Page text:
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Letters to the Editor: Letters & Announcements

Phonocardiographic Recording from the Trachea: Use of a Special Endotracheal Tube

Doyle, D. John, MD, PhD, FRCPC

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doi: 10.1213/01.ANE.0000111921.70490.4F
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To the Editor:

A novel method of phonocardiography based on the capture of heart sounds from the cuff of a modified endotracheal tube (ETT) is presented. The ETT (Leonides Y. Teves, U.S. Patents 5,029,591 and 5,315,991) is constructed using a cuff inflation line with a larger bore inner diameter than is conventionally used (4.2 mm vs 0.90 mm) (Fig. 1). The ETT cuff is connected to a special leak-free microphone using a stopcock after cuff inflation to 20 mm Hg pressure. The microphone assembly comprises a miniature electret type microphone (e.g., Radio Shack model 30-3013), a shortened 3-mL plastic syringe with a Luer lock end, and epoxy glue to secure the microphone into the barrel of the syringe. An audio amplifier amplifies the phonocardiogram signal to a level suitable for recording. The signal can also be monitored with a set of earphones.

Figure 1.
Figure 1.:
Comparison of a typical conventional endotracheal tube (Mallinckrodt) on the left with the “Teves” endotracheal tube on the right. Note the wide-bore cuff inflation line on the Teves tube, terminated with a three-way stopcock. The Teves tube also has a built-in gas sampling port at the proximal end of the tube.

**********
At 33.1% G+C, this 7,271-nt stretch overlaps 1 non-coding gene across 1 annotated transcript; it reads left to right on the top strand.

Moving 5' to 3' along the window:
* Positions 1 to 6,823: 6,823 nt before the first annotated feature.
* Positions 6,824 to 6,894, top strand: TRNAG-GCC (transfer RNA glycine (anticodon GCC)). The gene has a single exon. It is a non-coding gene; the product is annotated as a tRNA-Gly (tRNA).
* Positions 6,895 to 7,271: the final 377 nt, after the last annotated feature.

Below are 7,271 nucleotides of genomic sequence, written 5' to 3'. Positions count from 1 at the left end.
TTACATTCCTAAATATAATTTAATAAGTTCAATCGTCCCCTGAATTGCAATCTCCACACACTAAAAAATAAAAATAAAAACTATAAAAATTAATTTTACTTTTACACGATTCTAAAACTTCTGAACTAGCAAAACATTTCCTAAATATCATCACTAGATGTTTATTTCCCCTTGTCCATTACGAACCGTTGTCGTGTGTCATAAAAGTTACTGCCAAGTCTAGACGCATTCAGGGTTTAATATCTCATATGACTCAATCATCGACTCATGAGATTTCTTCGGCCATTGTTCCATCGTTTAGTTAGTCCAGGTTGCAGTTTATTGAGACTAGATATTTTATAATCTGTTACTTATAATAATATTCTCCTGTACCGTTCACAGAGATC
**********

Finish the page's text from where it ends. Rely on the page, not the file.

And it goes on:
Following institutional approval, the system was evaluated clinically in 10 surgical patients undergoing general anesthesia with positive pressure ventilation. In all cases, the phonocardiogram was easily heard, along with easily heard breath sounds synchronous with ventilation. Two control recordings taken using a conventional ETT with a small-bore cuff inflation line were completely inaudible.

The phonocardiographic recording system presented here eliminates the need for precordial and esophageal stethoscopes in intubated patients. It is an atraumatic, simple, and reliable method for obtaining recordings of heart sounds (and breath sounds) in intubated patients. Disadvantages of the system include the need for a special microphone and endotracheal tube.

D. John Doyle, MD, PhD, FRCPC

© 2004 International Anesthesia Research Society